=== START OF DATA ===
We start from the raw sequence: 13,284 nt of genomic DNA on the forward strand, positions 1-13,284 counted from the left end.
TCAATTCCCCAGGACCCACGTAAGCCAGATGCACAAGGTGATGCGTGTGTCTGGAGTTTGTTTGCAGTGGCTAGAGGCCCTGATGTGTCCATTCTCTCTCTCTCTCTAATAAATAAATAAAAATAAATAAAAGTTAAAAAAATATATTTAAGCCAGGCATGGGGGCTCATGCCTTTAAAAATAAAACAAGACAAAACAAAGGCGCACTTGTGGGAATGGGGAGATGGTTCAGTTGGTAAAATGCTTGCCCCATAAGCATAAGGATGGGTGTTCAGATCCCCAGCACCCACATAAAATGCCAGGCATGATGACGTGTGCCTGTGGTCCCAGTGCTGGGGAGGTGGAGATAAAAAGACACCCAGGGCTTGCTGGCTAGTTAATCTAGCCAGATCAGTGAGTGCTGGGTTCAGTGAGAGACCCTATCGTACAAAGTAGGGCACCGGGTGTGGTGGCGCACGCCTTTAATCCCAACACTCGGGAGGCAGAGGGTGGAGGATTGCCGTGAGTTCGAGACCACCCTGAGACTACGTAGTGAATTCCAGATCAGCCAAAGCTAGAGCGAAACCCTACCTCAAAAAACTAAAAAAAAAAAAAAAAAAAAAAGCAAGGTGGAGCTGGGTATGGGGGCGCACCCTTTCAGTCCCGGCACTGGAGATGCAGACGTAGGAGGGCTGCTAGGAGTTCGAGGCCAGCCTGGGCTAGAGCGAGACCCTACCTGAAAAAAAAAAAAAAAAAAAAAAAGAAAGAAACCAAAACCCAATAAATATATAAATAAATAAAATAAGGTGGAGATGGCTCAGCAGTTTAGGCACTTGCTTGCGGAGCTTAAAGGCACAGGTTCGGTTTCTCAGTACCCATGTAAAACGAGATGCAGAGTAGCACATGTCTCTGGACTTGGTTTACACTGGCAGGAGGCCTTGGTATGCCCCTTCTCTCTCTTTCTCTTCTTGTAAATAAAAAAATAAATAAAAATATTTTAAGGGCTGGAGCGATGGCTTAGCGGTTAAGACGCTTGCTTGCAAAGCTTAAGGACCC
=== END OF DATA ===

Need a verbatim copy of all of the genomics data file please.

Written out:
We start from the raw sequence: 13,284 nt of genomic DNA on the forward strand, positions 1-13,284 counted from the left end.
TCAATTCCCCAGGACCCACGTAAGCCAGATGCACAAGGTGATGCGTGTGTCTGGAGTTTGTTTGCAGTGGCTAGAGGCCCTGATGTGTCCATTCTCTCTCTCTCTCTAATAAATAAATAAAAATAAATAAAAGTTAAAAAAATATATTTAAGCCAGGCATGGGGGCTCATGCCTTTAAAAATAAAACAAGACAAAACAAAGGCGCACTTGTGGGAATGGGGAGATGGTTCAGTTGGTAAAATGCTTGCCCCATAAGCATAAGGATGGGTGTTCAGATCCCCAGCACCCACATAAAATGCCAGGCATGATGACGTGTGCCTGTGGTCCCAGTGCTGGGGAGGTGGAGATAAAAAGACACCCAGGGCTTGCTGGCTAGTTAATCTAGCCAGATCAGTGAGTGCTGGGTTCAGTGAGAGACCCTATCGTACAAAGTAGGGCACCGGGTGTGGTGGCGCACGCCTTTAATCCCAACACTCGGGAGGCAGAGGGTGGAGGATTGCCGTGAGTTCGAGACCACCCTGAGACTACGTAGTGAATTCCAGATCAGCCAAAGCTAGAGCGAAACCCTACCTCAAAAAACTAAAAAAAAAAAAAAAAAAAAAAGCAAGGTGGAGCTGGGTATGGGGGCGCACCCTTTCAGTCCCGGCACTGGAGATGCAGACGTAGGAGGGCTGCTAGGAGTTCGAGGCCAGCCTGGGCTAGAGCGAGACCCTACCTGAAAAAAAAAAAAAAAAAAAAAAAGAAAGAAACCAAAACCCAATAAATATATAAATAAATAAAATAAGGTGGAGATGGCTCAGCAGTTTAGGCACTTGCTTGCGGAGCTTAAAGGCACAGGTTCGGTTTCTCAGTACCCATGTAAAACGAGATGCAGAGTAGCACATGTCTCTGGACTTGGTTTACACTGGCAGGAGGCCTTGGTATGCCCCTTCTCTCTCTTTCTCTTCTTGTAAATAAAAAAATAAATAAAAATATTTTAAGGGCTGGAGCGATGGCTTAGCGGTTAAGACGCTTGCTTGCAAAGCTTAAGGACCC